• Place the shoot back in a growth medium for orchids. Make sure the container is appropriate, such a clay pot or basket, with lots of drainage and air circulation.

     

  • As the roots take hold of the growing medium, keep it moist all the time.

     

  • The plant should be fed and watered similarly to an established plant.

Potting and Repotting Vanda Orchids

Although the plant outgrows its container, vetiver plants don’t require frequent repotting—perhaps every two to three years—because their aerial roots don’t mind protruding beyond the basket. Just transfer the plant and its old basket into a new, bigger basket if they want additional room and you prefer to keep them contained. Fresh growing material should be worked around the roots, but try not to disrupt them too much since this can cause the plant a great deal of stress. If you would rather repot your orchid entirely, follow these instructions:

  • Select a clay pot or basket that is approximately 1 inch bigger in diameter than the previous container.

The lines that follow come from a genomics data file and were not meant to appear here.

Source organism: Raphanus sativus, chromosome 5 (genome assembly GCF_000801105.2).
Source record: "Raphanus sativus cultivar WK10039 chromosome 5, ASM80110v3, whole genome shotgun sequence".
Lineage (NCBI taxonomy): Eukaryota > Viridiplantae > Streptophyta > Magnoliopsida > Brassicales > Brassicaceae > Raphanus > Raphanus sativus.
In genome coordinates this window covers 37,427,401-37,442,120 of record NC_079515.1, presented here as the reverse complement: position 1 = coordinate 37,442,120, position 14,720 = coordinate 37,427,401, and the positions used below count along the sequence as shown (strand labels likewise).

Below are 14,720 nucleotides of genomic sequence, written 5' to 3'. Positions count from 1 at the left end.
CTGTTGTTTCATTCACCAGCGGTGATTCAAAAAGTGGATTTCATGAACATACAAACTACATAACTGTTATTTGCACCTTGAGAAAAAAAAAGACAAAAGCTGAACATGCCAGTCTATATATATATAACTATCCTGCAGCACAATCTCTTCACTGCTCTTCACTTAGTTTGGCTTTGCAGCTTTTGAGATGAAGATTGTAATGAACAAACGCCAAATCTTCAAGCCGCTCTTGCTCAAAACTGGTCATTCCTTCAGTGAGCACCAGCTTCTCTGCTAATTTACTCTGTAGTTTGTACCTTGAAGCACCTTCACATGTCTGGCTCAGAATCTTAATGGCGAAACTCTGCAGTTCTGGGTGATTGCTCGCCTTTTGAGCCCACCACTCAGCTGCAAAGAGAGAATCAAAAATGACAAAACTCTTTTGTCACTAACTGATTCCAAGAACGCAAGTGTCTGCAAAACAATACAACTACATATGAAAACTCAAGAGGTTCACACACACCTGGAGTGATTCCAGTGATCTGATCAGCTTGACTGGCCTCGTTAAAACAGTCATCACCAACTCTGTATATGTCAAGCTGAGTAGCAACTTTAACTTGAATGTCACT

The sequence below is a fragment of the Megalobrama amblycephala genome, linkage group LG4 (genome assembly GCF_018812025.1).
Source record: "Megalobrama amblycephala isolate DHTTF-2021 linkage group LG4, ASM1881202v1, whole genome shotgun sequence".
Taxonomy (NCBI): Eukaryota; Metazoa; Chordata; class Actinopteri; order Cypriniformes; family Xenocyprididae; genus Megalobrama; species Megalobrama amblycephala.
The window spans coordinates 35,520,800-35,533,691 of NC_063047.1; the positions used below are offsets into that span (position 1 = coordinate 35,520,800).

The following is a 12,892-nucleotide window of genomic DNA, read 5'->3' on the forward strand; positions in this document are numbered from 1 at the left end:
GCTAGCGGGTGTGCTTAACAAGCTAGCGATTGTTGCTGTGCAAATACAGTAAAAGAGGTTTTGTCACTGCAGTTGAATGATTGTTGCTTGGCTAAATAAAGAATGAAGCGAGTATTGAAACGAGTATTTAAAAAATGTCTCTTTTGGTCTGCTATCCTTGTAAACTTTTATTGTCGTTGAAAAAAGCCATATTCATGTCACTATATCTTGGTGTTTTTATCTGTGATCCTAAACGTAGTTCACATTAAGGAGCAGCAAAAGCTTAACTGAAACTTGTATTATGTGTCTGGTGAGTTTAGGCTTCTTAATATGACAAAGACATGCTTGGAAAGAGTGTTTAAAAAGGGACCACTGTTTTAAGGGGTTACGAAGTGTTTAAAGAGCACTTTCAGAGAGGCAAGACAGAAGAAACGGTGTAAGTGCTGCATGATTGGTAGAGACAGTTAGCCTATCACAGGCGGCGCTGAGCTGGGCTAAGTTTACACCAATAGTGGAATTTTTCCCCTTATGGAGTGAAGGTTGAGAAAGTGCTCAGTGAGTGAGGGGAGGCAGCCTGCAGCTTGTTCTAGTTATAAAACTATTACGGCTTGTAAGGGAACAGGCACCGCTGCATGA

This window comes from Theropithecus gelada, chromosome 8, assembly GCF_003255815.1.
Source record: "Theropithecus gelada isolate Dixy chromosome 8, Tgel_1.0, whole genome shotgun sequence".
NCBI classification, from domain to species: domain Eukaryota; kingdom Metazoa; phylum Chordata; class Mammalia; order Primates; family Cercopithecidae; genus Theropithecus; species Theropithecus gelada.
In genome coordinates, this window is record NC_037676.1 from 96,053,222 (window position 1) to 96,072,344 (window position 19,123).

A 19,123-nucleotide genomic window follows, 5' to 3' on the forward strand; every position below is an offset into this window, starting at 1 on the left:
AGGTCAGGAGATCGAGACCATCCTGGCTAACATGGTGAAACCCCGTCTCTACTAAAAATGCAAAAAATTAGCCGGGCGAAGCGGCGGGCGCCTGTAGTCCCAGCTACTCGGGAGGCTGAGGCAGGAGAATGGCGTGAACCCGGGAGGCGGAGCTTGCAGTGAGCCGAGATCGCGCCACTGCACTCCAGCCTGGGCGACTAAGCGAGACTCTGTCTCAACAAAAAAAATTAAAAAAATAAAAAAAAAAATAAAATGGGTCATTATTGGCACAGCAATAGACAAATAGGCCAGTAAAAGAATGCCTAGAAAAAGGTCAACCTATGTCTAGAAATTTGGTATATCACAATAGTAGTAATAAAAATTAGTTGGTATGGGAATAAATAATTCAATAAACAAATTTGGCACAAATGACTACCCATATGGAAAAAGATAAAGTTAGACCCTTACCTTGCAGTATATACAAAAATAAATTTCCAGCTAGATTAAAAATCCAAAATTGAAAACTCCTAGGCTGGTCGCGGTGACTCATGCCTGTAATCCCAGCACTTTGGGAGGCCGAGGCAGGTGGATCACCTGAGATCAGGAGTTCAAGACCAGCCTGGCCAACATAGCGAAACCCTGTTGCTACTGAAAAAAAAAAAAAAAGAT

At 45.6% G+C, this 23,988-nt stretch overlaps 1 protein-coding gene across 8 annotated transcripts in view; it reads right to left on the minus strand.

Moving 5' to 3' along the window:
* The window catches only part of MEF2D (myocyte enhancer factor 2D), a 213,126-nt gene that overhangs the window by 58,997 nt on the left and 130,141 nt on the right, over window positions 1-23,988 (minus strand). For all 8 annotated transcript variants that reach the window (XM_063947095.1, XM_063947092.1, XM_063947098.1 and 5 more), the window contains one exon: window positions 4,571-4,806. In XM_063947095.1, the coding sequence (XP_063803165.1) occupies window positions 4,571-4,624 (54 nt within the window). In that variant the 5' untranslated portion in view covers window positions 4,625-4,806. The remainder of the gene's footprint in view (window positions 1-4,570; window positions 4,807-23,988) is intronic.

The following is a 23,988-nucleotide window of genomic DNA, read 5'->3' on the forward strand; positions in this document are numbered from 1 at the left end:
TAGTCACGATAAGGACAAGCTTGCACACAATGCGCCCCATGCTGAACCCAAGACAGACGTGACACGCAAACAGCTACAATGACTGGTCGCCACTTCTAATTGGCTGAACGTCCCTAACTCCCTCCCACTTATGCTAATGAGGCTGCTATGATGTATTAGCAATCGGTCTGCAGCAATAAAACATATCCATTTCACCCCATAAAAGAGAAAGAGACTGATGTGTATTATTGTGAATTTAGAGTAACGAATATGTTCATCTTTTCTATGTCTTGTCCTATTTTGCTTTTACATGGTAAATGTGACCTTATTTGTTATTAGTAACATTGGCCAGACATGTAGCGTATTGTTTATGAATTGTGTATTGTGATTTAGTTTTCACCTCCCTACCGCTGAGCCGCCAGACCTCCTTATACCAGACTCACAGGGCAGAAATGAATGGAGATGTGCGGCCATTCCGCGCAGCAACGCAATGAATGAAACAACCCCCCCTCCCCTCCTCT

• Remove the plant from the old container by gently but firmly pulling on its base. When extracting an orchid from a clay pot, it can occasionally be beneficial to just tap the pot to release the orchid.

     

  • Cleanse the roots with fresh, clean water. Remove any decayed or dead roots.

     

  • For drainage, if you are using a clay pot, fill it with pebbles until about one-third of the way up. Since baskets have superior drainage, this step is not necessary.
  • Spread the roots of the plant out in its new container.

     

  • If use a basket, insert the roots into the slots and secure the stem base with plant wire. For added support in keeping the plant in place, use soilless growing material.